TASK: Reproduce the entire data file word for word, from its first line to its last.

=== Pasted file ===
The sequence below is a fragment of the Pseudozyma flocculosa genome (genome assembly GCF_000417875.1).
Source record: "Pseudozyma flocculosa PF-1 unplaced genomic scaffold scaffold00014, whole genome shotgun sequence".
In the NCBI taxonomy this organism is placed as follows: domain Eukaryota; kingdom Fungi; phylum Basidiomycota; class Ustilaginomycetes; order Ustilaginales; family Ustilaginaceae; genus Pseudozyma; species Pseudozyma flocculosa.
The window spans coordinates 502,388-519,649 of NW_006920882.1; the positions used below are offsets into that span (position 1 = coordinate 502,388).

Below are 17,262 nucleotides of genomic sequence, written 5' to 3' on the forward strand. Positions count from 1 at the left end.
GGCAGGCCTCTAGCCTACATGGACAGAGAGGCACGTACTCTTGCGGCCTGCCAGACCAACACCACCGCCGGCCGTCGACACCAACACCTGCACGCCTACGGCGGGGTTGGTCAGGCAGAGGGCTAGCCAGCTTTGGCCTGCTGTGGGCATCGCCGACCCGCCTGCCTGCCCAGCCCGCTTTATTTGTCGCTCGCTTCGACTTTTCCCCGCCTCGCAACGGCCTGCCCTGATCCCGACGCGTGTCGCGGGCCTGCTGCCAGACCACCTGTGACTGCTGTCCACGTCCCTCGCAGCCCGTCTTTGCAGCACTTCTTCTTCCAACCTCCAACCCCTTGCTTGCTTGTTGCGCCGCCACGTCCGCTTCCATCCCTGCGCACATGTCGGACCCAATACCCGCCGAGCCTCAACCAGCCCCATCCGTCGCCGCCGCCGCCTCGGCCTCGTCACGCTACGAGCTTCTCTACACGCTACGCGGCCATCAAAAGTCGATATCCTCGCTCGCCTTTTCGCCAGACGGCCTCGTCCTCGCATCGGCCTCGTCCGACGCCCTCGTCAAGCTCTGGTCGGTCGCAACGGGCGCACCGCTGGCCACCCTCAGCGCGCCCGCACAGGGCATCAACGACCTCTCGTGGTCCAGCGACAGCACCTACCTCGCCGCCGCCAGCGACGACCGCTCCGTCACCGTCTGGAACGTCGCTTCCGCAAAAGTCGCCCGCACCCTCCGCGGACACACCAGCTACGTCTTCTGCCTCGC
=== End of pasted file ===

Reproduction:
The sequence below is a fragment of the Pseudozyma flocculosa genome (genome assembly GCF_000417875.1).
Source record: "Pseudozyma flocculosa PF-1 unplaced genomic scaffold scaffold00014, whole genome shotgun sequence".
In the NCBI taxonomy this organism is placed as follows: domain Eukaryota; kingdom Fungi; phylum Basidiomycota; class Ustilaginomycetes; order Ustilaginales; family Ustilaginaceae; genus Pseudozyma; species Pseudozyma flocculosa.
The window spans coordinates 502,388-519,649 of NW_006920882.1; the positions used below are offsets into that span (position 1 = coordinate 502,388).

Below are 17,262 nucleotides of genomic sequence, written 5' to 3' on the forward strand. Positions count from 1 at the left end.
GGCAGGCCTCTAGCCTACATGGACAGAGAGGCACGTACTCTTGCGGCCTGCCAGACCAACACCACCGCCGGCCGTCGACACCAACACCTGCACGCCTACGGCGGGGTTGGTCAGGCAGAGGGCTAGCCAGCTTTGGCCTGCTGTGGGCATCGCCGACCCGCCTGCCTGCCCAGCCCGCTTTATTTGTCGCTCGCTTCGACTTTTCCCCGCCTCGCAACGGCCTGCCCTGATCCCGACGCGTGTCGCGGGCCTGCTGCCAGACCACCTGTGACTGCTGTCCACGTCCCTCGCAGCCCGTCTTTGCAGCACTTCTTCTTCCAACCTCCAACCCCTTGCTTGCTTGTTGCGCCGCCACGTCCGCTTCCATCCCTGCGCACATGTCGGACCCAATACCCGCCGAGCCTCAACCAGCCCCATCCGTCGCCGCCGCCGCCTCGGCCTCGTCACGCTACGAGCTTCTCTACACGCTACGCGGCCATCAAAAGTCGATATCCTCGCTCGCCTTTTCGCCAGACGGCCTCGTCCTCGCATCGGCCTCGTCCGACGCCCTCGTCAAGCTCTGGTCGGTCGCAACGGGCGCACCGCTGGCCACCCTCAGCGCGCCCGCACAGGGCATCAACGACCTCTCGTGGTCCAGCGACAGCACCTACCTCGCCGCCGCCAGCGACGACCGCTCCGTCACCGTCTGGAACGTCGCTTCCGCAAAAGTCGCCCGCACCCTCCGCGGACACACCAGCTACGTCTTCTGCCTCGC